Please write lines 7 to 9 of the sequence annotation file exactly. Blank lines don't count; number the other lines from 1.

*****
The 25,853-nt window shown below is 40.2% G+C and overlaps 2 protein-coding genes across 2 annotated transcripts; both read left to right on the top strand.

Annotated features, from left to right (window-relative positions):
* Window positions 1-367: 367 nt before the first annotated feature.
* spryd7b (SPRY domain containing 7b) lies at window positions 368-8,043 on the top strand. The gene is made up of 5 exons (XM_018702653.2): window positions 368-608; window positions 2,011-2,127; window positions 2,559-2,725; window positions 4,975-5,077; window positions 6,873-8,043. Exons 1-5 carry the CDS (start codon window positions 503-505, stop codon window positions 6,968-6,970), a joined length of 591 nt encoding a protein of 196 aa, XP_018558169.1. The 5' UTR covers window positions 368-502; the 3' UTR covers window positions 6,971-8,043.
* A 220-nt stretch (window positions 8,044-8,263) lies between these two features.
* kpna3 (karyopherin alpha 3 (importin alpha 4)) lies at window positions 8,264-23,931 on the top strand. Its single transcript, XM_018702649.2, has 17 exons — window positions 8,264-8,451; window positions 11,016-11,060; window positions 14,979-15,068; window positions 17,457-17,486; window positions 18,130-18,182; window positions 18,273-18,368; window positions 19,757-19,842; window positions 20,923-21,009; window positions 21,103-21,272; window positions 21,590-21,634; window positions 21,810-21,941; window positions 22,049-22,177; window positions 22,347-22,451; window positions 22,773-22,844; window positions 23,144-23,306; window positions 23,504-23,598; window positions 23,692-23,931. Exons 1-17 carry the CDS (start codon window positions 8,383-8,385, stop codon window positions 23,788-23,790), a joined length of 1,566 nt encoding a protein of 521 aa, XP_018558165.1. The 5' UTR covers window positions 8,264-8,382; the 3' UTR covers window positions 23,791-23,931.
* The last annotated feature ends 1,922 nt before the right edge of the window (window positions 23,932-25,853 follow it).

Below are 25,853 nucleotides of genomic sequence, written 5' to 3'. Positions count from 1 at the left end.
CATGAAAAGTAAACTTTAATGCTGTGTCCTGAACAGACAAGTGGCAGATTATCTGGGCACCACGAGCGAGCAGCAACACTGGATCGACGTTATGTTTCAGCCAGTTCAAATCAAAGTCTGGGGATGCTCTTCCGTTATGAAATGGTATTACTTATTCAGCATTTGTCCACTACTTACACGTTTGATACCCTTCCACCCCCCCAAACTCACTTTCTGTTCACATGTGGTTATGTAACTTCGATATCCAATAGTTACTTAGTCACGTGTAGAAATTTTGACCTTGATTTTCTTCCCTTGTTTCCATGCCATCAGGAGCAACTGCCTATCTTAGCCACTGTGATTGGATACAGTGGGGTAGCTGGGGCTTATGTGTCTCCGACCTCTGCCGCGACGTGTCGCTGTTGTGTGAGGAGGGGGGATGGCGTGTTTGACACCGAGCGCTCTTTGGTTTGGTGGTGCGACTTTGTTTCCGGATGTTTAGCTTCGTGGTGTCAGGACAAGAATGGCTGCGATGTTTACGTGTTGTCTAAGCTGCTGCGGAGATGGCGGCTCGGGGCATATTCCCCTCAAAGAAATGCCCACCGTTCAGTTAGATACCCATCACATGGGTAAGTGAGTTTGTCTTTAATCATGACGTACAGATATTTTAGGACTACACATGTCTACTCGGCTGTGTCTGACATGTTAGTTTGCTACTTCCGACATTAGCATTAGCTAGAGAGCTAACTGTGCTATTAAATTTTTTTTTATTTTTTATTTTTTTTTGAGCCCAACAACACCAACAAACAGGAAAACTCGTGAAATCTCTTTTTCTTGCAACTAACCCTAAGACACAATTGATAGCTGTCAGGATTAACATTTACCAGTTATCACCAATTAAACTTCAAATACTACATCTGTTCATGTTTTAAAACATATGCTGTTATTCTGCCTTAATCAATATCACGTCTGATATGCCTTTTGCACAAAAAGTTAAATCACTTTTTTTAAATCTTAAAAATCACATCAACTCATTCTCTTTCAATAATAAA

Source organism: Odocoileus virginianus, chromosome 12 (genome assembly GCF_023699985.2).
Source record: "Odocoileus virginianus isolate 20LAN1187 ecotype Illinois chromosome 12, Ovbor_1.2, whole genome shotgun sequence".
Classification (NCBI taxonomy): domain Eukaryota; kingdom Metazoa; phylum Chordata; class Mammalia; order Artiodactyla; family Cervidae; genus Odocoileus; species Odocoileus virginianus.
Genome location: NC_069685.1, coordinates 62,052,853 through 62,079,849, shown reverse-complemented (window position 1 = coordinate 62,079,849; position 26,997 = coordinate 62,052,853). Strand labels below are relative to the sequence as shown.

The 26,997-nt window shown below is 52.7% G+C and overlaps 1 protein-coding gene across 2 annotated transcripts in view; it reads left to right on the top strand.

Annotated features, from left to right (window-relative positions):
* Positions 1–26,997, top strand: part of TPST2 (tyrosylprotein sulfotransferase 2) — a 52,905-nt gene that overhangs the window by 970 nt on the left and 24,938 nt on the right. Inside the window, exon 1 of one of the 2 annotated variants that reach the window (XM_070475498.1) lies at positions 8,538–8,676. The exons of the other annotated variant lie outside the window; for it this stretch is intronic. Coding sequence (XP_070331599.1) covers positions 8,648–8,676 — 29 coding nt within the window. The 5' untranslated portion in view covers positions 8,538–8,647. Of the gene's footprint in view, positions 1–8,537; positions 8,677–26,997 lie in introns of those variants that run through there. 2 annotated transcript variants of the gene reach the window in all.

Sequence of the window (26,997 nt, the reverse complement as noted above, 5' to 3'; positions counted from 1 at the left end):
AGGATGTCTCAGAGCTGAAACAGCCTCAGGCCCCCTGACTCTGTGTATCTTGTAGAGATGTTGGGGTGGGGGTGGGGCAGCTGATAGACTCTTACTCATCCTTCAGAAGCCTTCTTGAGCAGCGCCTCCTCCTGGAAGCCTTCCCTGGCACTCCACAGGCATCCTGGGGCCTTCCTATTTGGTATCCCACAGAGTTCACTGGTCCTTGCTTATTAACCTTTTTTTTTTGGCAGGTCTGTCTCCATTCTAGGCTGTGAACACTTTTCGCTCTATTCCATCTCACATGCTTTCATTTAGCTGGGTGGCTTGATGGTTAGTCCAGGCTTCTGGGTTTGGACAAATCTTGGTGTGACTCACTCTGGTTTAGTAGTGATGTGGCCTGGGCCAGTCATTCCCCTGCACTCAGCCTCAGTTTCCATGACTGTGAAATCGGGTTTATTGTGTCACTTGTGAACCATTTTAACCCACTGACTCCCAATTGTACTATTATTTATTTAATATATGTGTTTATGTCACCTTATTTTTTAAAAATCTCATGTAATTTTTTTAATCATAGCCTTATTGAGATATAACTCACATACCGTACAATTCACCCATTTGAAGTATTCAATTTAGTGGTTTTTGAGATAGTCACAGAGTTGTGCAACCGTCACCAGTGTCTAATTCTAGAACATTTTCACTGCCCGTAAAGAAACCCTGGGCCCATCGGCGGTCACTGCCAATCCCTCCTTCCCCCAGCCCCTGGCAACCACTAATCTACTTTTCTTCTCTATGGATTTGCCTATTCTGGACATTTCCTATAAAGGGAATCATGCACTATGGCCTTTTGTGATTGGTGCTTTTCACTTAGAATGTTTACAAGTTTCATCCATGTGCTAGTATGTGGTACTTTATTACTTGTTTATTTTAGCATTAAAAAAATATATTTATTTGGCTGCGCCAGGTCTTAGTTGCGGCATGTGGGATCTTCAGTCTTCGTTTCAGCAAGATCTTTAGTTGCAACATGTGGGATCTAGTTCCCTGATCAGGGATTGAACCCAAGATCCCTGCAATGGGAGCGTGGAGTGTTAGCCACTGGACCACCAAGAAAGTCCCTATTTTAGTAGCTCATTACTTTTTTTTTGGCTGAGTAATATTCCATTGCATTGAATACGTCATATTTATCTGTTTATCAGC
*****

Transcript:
* The last annotated feature ends 1,922 nt before the right edge of the window (window positions 23,932-25,853 follow it).

Below are 25,853 nucleotides of genomic sequence, written 5' to 3'. Positions count from 1 at the left end.
CATGAAAAGTAAACTTTAATGCTGTGTCCTGAACAGACAAGTGGCAGATTATCTGGGCACCACGAGCGAGCAGCAACACTGGATCGACGTTATGTTTCAGCCAGTTCAAATCAAAGTCTGGGGATGCTCTTCCGTTATGAAATGGTATTACTTATTCAGCATTTGTCCACTACTTACACGTTTGATACCCTTCCACCCCCCCAAACTCACTTTCTGTTCACATGTGGTTATGTAACTTCGATATCCAATAGTTACTTAGTCACGTGTAGAAATTTTGACCTTGATTTTCTTCCCTTGTTTCCATGCCATCAGGAGCAACTGCCTATCTTAGCCACTGTGATTGGATACAGTGGGGTAGCTGGGGCTTATGTGTCTCCGACCTCTGCCGCGACGTGTCGCTGTTGTGTGAGGAGGGGGGATGGCGTGTTTGACACCGAGCGCTCTTTGGTTTGGTGGTGCGACTTTGTTTCCGGATGTTTAGCTTCGTGGTGTCAGGACAAGAATGGCTGCGATGTTTACGTGTTGTCTAAGCTGCTGCGGAGATGGCGGCTCGGGGCATATTCCCCTCAAAGAAATGCCCACCGTTCAGTTAGATACCCATCACATGGGTAAGTGAGTTTGTCTTTAATCATGACGTACAGATATTTTAGGACTACACATGTCTACTCGGCTGTGTCTGACATGTTAGTTTGCTACTTCCGACATTAGCATTAGCTAGAGAGCTAACTGTGCTATTAAATTTTTTTTTATTTTTTATTTTTTTTTGAGCCCAACAACACCAACAAACAGGAAAACTCGTGAAATCTCTTTTTCTTGCAACTAACCCTAAGACACAATTGATAGCTGTCAGGATTAACATTTACCAGTTATCACCAATTAAACTTCAAATACTACATCTGTTCATGTTTTAAAACATATGCTGTTATTCTGCCTTAATCAATATCACGTCTGATATGCCTTTTGCACAAAAAGTTAAATCACTTTTTTTAAATCTTAAAAATCACATCAACTCATTCTCTTTCAATAATAAA